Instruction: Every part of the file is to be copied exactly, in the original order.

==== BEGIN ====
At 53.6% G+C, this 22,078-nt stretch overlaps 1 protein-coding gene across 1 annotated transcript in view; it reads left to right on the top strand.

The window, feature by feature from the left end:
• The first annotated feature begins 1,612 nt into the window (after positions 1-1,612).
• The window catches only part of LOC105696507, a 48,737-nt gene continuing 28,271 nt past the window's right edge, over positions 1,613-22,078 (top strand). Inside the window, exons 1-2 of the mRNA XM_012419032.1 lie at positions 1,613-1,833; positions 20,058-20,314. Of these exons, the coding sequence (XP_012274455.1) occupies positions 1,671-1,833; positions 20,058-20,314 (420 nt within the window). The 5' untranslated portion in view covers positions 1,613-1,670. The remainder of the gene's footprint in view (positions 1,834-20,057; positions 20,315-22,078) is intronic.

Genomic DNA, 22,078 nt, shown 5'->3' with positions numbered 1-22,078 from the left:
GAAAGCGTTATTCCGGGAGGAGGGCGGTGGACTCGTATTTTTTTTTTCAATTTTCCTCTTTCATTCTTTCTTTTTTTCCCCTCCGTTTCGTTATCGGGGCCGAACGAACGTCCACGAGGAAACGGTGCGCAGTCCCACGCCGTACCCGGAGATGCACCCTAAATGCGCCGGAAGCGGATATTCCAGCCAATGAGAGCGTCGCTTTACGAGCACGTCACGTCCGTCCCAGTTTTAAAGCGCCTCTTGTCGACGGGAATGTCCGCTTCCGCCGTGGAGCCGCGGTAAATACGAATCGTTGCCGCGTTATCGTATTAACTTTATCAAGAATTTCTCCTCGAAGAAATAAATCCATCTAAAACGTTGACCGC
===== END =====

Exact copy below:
At 53.6% G+C, this 22,078-nt stretch overlaps 1 protein-coding gene across 1 annotated transcript in view; it reads left to right on the top strand.

The window, feature by feature from the left end:
• The first annotated feature begins 1,612 nt into the window (after positions 1-1,612).
• The window catches only part of LOC105696507, a 48,737-nt gene continuing 28,271 nt past the window's right edge, over positions 1,613-22,078 (top strand). Inside the window, exons 1-2 of the mRNA XM_012419032.1 lie at positions 1,613-1,833; positions 20,058-20,314. Of these exons, the coding sequence (XP_012274455.1) occupies positions 1,671-1,833; positions 20,058-20,314 (420 nt within the window). The 5' untranslated portion in view covers positions 1,613-1,670. The remainder of the gene's footprint in view (positions 1,834-20,057; positions 20,315-22,078) is intronic.

Genomic DNA, 22,078 nt, shown 5'->3' with positions numbered 1-22,078 from the left:
GAAAGCGTTATTCCGGGAGGAGGGCGGTGGACTCGTATTTTTTTTTTCAATTTTCCTCTTTCATTCTTTCTTTTTTTCCCCTCCGTTTCGTTATCGGGGCCGAACGAACGTCCACGAGGAAACGGTGCGCAGTCCCACGCCGTACCCGGAGATGCACCCTAAATGCGCCGGAAGCGGATATTCCAGCCAATGAGAGCGTCGCTTTACGAGCACGTCACGTCCGTCCCAGTTTTAAAGCGCCTCTTGTCGACGGGAATGTCCGCTTCCGCCGTGGAGCCGCGGTAAATACGAATCGTTGCCGCGTTATCGTATTAACTTTATCAAGAATTTCTCCTCGAAGAAATAAATCCATCTAAAACGTTGACCGC